Research

Completed programs and current topics

The Research page is divided into three subsections which can be accessed by scrolling down or jumping via the submenu below.

Completed research programs

Research topics

The most important topics that I am currently working on.

  • Extending the Job Demands-Resources model

The proposed research program seeks to extend the Job Demands-Resources (JD−R) model, a recently developed and increasingly used model in work and organizational psychology to explain the antecedents of negative (burnout) and positive (work engagement) aspects of employee well−being. Three extensions are envisioned: (1) integrating positive (engaging) and negative (disengaging) leadership into the model; (2) including employee learning and development as an additional outcome; and (3) applying the JD−R at the aggregated team level. These extensions are pursued in interdisciplinary research collaboration with occupational medicine (burnout), labor pedagogy (employee learning) and human resources management (leadership).

  • Conceptualization and measurement of employee’s mental condition

It is likewise important for both research and practice that well-validated tools are available to assess employee’s mental condition. Moreover, knowledge about its antecedents and consequences are essential for interventions to improve that condition. In my research I focus on four topics:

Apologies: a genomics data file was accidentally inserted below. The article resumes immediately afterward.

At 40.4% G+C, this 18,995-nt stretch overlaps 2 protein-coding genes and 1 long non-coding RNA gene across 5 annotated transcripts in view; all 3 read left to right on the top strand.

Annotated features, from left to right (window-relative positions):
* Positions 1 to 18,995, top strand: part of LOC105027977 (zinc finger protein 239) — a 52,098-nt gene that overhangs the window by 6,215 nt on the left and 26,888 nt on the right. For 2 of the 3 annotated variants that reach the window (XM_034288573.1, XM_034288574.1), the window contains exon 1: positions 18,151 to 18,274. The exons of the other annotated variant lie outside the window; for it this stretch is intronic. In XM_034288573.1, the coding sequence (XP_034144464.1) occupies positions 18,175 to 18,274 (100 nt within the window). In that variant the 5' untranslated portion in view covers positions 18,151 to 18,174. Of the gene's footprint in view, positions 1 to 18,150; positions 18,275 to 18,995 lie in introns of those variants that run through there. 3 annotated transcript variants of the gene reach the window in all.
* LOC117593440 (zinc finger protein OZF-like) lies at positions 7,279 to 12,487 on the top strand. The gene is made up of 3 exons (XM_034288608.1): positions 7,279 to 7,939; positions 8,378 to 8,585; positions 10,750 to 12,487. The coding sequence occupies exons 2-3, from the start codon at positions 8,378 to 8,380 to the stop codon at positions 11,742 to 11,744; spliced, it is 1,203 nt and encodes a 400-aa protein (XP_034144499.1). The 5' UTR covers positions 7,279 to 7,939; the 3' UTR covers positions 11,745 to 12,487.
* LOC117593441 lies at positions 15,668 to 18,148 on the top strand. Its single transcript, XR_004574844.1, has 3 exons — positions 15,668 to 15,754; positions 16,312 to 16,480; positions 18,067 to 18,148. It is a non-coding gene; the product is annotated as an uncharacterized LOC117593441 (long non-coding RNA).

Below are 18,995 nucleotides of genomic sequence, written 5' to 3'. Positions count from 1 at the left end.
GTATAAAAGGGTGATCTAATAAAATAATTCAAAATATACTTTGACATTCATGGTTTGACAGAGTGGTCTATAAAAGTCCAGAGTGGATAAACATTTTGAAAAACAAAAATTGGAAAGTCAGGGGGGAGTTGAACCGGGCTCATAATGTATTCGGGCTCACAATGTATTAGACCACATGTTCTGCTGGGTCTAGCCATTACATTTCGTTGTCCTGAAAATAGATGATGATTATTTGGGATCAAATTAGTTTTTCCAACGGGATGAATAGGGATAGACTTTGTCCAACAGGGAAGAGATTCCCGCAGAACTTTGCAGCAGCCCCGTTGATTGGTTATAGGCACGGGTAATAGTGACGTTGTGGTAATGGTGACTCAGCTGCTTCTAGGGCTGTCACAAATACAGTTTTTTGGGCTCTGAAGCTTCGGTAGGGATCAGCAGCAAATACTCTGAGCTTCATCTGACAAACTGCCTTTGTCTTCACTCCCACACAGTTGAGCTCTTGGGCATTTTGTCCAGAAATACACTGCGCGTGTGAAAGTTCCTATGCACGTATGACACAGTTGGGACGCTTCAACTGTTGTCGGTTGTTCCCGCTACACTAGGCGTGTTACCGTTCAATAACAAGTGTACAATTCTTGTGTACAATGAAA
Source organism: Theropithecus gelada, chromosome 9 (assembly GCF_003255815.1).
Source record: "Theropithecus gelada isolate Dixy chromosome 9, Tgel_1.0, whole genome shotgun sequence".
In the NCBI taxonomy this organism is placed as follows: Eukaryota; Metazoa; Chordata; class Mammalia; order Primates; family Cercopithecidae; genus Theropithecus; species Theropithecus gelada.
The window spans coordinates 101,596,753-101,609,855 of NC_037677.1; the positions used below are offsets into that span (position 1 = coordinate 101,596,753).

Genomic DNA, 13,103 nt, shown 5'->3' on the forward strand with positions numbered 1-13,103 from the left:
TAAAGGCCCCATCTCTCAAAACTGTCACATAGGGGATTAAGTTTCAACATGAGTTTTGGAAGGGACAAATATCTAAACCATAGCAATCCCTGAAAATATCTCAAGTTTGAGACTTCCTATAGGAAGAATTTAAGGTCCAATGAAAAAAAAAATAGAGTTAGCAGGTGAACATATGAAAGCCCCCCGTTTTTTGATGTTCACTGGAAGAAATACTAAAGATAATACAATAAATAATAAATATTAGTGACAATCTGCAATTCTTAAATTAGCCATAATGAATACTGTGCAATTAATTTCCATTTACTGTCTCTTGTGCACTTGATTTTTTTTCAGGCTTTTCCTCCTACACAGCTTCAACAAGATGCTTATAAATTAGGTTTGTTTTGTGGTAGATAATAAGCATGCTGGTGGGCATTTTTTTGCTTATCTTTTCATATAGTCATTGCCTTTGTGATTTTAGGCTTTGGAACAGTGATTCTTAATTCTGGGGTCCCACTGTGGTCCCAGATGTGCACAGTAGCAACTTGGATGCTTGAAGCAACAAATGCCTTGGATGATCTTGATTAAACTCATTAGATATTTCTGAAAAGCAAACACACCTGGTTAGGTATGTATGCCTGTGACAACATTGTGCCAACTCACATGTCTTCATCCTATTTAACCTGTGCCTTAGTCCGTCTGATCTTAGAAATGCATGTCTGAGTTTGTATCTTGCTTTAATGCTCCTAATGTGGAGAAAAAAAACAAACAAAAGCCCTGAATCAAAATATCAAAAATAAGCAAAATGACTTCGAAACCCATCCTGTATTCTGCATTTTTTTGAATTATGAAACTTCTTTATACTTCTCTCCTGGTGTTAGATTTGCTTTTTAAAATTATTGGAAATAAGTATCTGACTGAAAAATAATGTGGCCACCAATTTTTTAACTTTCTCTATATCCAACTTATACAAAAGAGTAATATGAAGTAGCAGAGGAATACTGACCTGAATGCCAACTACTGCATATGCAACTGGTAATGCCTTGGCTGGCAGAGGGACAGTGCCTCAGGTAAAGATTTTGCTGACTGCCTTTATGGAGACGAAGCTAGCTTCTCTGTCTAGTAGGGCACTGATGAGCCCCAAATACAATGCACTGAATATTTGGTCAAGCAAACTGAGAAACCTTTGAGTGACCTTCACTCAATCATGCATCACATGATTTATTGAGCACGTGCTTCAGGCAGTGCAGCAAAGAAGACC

Work engagement is defined as a positive, fulfilling, work-related state of mind that is characterized by vigor (i.e. high levels of energy and mental resilience), dedication (i.e., exceptionally strong involvement in one’s work), and absorption (i.e., being totally engrossed in one’s work). The concept is assessed by the Utrecht Work Engagement Scale (UWES).

Burnout is a negative, chronic work-related state that is primarily characterized by mental exhaustion and mental distance. The use of today’s most popular burnout questionnaire – the Maslach Burnout Inventory – has been questioned, particular by practitioners, so that an alternative questionnaire has been developed together with an international research consortium: the Burnout Assessment Tool (BAT) (read more on the website of the project).

Workaholism or work addiction is characterized by an irresistible inner drive to work very hard; it is a combination of working compulsively and excessively. Both components are assessed by the Dutch Work Addiction Scale (DUWAS).

Job boredom is characterized by under-stimulation (i.e. low arousal) and high dissatisfaction and can be measured by the Dutch Boredom Scale (DUBS).

  • Improving mental health and wellbeing in hospitals

A large-scale, international multi-centre study is carried out on improving mental health and well being of hospital staff that is funded by the EU-Horizon-2020 scheme. Essentially, the effects are assessed of job redesign according to the principes of Magnet Hospitals on physician’s and and nurses’ levels of burn-out and work engagement (Magnet4Europe)

Research Partners